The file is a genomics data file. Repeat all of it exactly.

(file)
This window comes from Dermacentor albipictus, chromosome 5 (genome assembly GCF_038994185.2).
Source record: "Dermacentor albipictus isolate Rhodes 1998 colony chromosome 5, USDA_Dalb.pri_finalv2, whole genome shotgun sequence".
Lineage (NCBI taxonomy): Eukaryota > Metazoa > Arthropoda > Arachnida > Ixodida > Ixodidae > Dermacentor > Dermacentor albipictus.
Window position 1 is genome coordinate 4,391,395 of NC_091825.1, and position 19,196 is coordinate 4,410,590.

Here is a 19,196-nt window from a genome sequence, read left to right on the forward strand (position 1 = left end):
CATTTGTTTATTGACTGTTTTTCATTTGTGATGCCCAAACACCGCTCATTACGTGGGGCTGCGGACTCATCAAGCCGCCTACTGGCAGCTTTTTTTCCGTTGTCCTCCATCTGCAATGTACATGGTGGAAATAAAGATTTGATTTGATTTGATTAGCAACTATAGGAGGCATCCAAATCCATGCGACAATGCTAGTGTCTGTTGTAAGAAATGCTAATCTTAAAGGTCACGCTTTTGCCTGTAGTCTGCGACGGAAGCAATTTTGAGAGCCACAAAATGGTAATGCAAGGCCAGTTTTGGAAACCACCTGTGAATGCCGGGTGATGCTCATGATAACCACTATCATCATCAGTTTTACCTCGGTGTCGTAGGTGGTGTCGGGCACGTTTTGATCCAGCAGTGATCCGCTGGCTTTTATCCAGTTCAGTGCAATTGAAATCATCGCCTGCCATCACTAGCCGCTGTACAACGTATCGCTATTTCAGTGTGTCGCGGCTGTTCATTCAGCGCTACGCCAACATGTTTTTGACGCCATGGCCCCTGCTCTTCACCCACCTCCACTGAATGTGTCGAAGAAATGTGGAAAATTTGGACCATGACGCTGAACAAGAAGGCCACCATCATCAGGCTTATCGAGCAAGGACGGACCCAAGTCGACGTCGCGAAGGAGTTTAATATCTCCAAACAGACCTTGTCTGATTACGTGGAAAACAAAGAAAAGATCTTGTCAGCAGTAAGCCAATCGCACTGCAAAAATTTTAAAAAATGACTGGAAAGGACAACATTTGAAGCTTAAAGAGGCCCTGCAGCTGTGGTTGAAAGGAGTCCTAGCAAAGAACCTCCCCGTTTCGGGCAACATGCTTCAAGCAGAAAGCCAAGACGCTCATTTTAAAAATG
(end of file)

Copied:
This window comes from Dermacentor albipictus, chromosome 5 (genome assembly GCF_038994185.2).
Source record: "Dermacentor albipictus isolate Rhodes 1998 colony chromosome 5, USDA_Dalb.pri_finalv2, whole genome shotgun sequence".
Lineage (NCBI taxonomy): Eukaryota > Metazoa > Arthropoda > Arachnida > Ixodida > Ixodidae > Dermacentor > Dermacentor albipictus.
Window position 1 is genome coordinate 4,391,395 of NC_091825.1, and position 19,196 is coordinate 4,410,590.

Here is a 19,196-nt window from a genome sequence, read left to right on the forward strand (position 1 = left end):
CATTTGTTTATTGACTGTTTTTCATTTGTGATGCCCAAACACCGCTCATTACGTGGGGCTGCGGACTCATCAAGCCGCCTACTGGCAGCTTTTTTTCCGTTGTCCTCCATCTGCAATGTACATGGTGGAAATAAAGATTTGATTTGATTTGATTAGCAACTATAGGAGGCATCCAAATCCATGCGACAATGCTAGTGTCTGTTGTAAGAAATGCTAATCTTAAAGGTCACGCTTTTGCCTGTAGTCTGCGACGGAAGCAATTTTGAGAGCCACAAAATGGTAATGCAAGGCCAGTTTTGGAAACCACCTGTGAATGCCGGGTGATGCTCATGATAACCACTATCATCATCAGTTTTACCTCGGTGTCGTAGGTGGTGTCGGGCACGTTTTGATCCAGCAGTGATCCGCTGGCTTTTATCCAGTTCAGTGCAATTGAAATCATCGCCTGCCATCACTAGCCGCTGTACAACGTATCGCTATTTCAGTGTGTCGCGGCTGTTCATTCAGCGCTACGCCAACATGTTTTTGACGCCATGGCCCCTGCTCTTCACCCACCTCCACTGAATGTGTCGAAGAAATGTGGAAAATTTGGACCATGACGCTGAACAAGAAGGCCACCATCATCAGGCTTATCGAGCAAGGACGGACCCAAGTCGACGTCGCGAAGGAGTTTAATATCTCCAAACAGACCTTGTCTGATTACGTGGAAAACAAAGAAAAGATCTTGTCAGCAGTAAGCCAATCGCACTGCAAAAATTTTAAAAAATGACTGGAAAGGACAACATTTGAAGCTTAAAGAGGCCCTGCAGCTGTGGTTGAAAGGAGTCCTAGCAAAGAACCTCCCCGTTTCGGGCAACATGCTTCAAGCAGAAAGCCAAGACGCTCATTTTAAAAATG